50 Liverpool Street London EC2M 7PY Covering London Central, City, Docklands, London West End, Shoreditch, Stratford, Hackney, and surrounding areas.
Copyright 2015 DGT Technology Ltd Privacy Policy About us
0208 819 1360

Five ways to keep your tone in

check when writing business

emails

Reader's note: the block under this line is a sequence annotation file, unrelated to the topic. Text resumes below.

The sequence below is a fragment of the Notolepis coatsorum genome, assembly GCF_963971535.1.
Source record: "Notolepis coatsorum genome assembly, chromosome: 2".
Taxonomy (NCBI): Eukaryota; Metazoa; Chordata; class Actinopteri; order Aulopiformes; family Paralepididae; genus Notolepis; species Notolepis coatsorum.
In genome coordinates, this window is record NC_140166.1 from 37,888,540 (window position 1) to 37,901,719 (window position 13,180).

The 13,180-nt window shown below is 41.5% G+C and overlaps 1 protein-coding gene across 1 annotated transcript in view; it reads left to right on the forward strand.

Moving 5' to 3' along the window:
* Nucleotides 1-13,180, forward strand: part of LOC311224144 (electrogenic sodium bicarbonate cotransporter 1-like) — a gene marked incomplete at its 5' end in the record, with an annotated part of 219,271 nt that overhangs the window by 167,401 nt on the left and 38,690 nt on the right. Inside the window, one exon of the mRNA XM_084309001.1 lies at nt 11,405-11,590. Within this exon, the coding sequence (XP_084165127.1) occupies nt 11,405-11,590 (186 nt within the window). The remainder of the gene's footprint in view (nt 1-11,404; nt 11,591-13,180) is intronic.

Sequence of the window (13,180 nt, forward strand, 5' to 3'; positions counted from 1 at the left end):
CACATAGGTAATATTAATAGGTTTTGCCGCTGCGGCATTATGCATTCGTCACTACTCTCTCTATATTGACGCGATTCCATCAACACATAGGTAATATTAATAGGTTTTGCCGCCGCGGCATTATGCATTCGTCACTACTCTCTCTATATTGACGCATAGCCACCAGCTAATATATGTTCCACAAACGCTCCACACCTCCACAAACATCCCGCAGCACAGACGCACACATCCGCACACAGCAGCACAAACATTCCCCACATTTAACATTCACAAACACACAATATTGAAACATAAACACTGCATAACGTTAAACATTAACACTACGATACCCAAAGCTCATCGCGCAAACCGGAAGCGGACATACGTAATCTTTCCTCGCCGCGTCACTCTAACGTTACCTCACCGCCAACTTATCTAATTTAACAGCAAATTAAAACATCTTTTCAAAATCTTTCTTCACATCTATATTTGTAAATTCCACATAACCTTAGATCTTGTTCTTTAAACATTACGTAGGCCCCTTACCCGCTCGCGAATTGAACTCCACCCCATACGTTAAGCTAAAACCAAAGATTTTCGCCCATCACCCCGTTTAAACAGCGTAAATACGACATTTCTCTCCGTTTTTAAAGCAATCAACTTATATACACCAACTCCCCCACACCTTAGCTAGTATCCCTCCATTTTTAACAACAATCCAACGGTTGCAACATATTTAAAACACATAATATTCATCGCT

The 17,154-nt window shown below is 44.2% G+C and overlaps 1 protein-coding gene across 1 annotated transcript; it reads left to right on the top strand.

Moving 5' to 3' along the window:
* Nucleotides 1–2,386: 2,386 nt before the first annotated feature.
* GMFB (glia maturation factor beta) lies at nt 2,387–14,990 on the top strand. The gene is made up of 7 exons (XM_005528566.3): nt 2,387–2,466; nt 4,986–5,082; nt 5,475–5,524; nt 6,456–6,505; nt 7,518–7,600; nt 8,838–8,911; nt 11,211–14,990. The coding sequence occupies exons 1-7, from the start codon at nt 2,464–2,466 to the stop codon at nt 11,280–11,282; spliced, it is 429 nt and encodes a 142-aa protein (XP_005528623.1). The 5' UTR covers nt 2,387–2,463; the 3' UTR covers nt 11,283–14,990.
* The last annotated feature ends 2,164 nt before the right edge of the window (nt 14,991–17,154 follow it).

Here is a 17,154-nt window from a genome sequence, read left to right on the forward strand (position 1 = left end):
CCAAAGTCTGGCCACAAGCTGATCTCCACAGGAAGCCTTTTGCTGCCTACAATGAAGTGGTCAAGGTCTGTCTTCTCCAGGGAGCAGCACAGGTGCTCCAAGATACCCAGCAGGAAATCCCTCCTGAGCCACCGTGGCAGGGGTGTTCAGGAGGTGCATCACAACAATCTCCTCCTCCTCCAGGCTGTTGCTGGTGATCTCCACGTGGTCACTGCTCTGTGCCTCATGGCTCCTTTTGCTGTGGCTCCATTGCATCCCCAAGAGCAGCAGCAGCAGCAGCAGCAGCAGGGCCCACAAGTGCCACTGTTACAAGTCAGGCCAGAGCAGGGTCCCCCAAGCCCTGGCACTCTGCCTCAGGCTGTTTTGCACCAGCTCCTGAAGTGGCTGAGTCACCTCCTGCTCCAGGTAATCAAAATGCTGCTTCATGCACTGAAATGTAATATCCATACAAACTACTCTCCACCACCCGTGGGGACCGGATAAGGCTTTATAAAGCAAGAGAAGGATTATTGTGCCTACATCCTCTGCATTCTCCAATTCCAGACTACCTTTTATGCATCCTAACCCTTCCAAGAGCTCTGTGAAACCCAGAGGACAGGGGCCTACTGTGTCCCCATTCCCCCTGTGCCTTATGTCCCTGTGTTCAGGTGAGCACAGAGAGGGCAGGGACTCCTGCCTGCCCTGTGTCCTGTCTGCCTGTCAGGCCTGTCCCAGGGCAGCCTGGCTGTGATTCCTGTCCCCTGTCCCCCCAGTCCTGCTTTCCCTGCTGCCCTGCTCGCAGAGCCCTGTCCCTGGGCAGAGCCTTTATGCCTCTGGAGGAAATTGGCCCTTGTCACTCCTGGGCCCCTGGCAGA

Have   you   ever   received   an   e-mail   response   that   struck   you as   the   communication   equivalent   of   a   brick   being   thrown at    you?    Have    you    felt    hurt    by    your    peer's    abrupt, dismissive tone? With   the   proliferation   of   electronic   communication,   good writing   is   now   an   essential   skill   in   the   digital   age.   But   good writing   and   basic   email   etiquette   or   'netiquette'   is   hard   to find   in   the   business   world.   There's   often   a   big   difference between   the   tone   you   intend   and   the   one   the   receiver experiences. A   study   in   the   Journal   of   Personality   and   Social   Psychology shows   that   people   misinterpret   the   meaning   and   tone   of emails   as   much   as   50   percent   of   the   time.   The   resulting communication         gaps         often         escalate         into misunderstandings, resentment and frustration. E-mail   communication   lacks   the   three   human   signals   that indicate   tone.   a)   There's   no   warmth   of   voice.   b)   No   body language.   c)   No   facial   expressions.   Faced   with   a   lack   of tone,   people   often   give   your   words   the   worst   possible   tone -   especially   if   you   happen   to   catch   them   when   they're under stress or in a grumpy mood. 1. Choose the right words How   can   you   prevent   a   tone   gap?   Make   it   a   habit   to   add intentional   warmth.   a)   Start   with   the   person's   name.   b) Add   a   warm   connecting   sentence   to   the   top   c)   Sign   off   in   a friendly manner with your first name. People   often   write   short   sharp   emails   if   they   are   on   the move   with   their   mobile   and   do   not   choose   the   right   words. You   can   usually   tell   if   an   email   is   sent   from   a   mobile   by   the different   signature   footer   (or   no   signature   footer   at   all) and make allowances accordingly. Do   not   use   emoticons   in   a   business   email   -   they   are   only useful   for   text   and   instant   messaging   with   people   you communicate informally. 2. One subject line with one topic Business   people   receive   an   average   of   108   emails   per   day. It   is   crucial   that   subject   lines   be   concise,   specific   and actionable   allowing   someone   to   prioritize   the   message.   A good   subject   line   summarizes   the   rest   of   the   message   and gets a faster response. Poor subject line: Re budget meeting Better   subject   line:   Draft   agenda   re   budget   meeting   21 June 2016 3. No Blame You   do   not   want   to   be   the   person   in   an   email   thread pointing   fingers   and   starting   a   war   of   words.   You   can   make use   of   passive   voice   while   referring   to   an   unhappy   incident or a mistake, as it conveys the meaning with subtlety. Negative You did not submit the report this week. They failed to meet the deadline for submitting quotes. Positive The   report   was   not   submitted   this   week,   or,   I   did   not receive the report this week. The deadline for submitting quotes was missed.   4. Use positive phrases Avoid   using   extreme   adjectives   in   business   emails.   There   is no   need   to   give   away   emotions   or   feelings   in   business emails     although     you     should     be     personable     and professional. Use   positive   phrases   as   much   as   possible.   Avoid   phrases like:   It   is   really   unfortunate,   I   deeply   regret   to   break   this news,   There   is   a   huge   effort   involved,   It   is   too   late,   It   is extremely urgent. Negative The problem we have at hand is… We must implement the first solution. I    am    unable    to    provide    the    report    before    Wednesday afternoon. Positive The situation we have at hand is… We prefer to implement the first solution. I    will    provide    the    report    Wednesday    afternoon    at    the earliest. 5. Pause before sending We   have   all   sent   an   email   message   that   we   regret.   Always skim   through   your   composed   email   before   hitting   send. Think   about   what   your   reaction   would   be   to   receiving   it. Also,   check   the   recipient   list   to   ensure   your   email   is   going to   the   right   people   before   the   email   goes   out.   On   Gmail   or on   some   internal   email   systems   there   is   the   option   to “undo”   or   “retrieve”   your   email   even   after   you   have   hit send. The   general   rule   of   thumb   for   staying   out   of   trouble   and preventing   an   escalation   of   emotionally   charged   emails   is to   ask   yourself   if   you   would   you   make   the   same   comment to   someone's   face   and   wait   for   a   response?   If   not,   then you probably should not send that email. If   you   want   help   or   advice   on   setting   up   your   company email   to   be   highly   available,   cloud   based,   available   on every   computer,   phone   and   tablet   then   talk   to   a   member of   the   team   here   at   DGT   Technology   today.   You   can   reach us on 0207 112 7550 or email info@dgt.uk.net. www.dgt.uk.net